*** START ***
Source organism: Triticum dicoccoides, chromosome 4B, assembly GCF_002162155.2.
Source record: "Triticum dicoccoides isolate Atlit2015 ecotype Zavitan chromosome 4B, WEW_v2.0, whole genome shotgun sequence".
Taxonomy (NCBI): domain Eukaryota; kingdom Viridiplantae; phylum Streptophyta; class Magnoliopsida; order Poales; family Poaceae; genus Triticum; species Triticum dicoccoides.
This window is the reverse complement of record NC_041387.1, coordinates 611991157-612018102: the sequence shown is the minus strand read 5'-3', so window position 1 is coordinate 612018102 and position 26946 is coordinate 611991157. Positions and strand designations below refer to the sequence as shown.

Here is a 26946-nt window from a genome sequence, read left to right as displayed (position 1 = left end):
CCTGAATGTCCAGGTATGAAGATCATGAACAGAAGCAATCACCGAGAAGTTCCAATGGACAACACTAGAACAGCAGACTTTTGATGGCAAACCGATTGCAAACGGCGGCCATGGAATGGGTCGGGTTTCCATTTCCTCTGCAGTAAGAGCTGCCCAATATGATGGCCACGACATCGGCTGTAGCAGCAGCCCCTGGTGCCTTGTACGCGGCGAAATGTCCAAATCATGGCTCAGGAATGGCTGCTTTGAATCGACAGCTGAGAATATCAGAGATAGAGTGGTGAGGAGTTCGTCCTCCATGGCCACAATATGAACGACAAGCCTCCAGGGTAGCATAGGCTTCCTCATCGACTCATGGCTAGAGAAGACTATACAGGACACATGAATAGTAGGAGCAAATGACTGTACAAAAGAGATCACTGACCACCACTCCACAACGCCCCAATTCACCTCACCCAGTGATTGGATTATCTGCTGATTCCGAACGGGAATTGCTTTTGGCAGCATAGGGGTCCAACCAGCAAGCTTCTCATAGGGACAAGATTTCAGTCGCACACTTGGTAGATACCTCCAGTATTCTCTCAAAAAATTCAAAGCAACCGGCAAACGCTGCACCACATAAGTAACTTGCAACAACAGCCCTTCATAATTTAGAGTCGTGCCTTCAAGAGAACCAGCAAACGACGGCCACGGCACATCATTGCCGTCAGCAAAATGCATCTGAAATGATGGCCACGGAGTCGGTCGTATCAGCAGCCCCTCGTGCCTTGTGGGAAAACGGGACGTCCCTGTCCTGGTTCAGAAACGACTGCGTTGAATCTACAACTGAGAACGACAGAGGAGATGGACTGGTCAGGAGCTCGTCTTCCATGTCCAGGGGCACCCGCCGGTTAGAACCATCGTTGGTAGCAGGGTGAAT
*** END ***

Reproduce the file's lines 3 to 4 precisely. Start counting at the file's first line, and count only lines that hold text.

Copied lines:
Taxonomy (NCBI): domain Eukaryota; kingdom Viridiplantae; phylum Streptophyta; class Magnoliopsida; order Poales; family Poaceae; genus Triticum; species Triticum dicoccoides.
This window is the reverse complement of record NC_041387.1, coordinates 611991157-612018102: the sequence shown is the minus strand read 5'-3', so window position 1 is coordinate 612018102 and position 26946 is coordinate 611991157. Positions and strand designations below refer to the sequence as shown.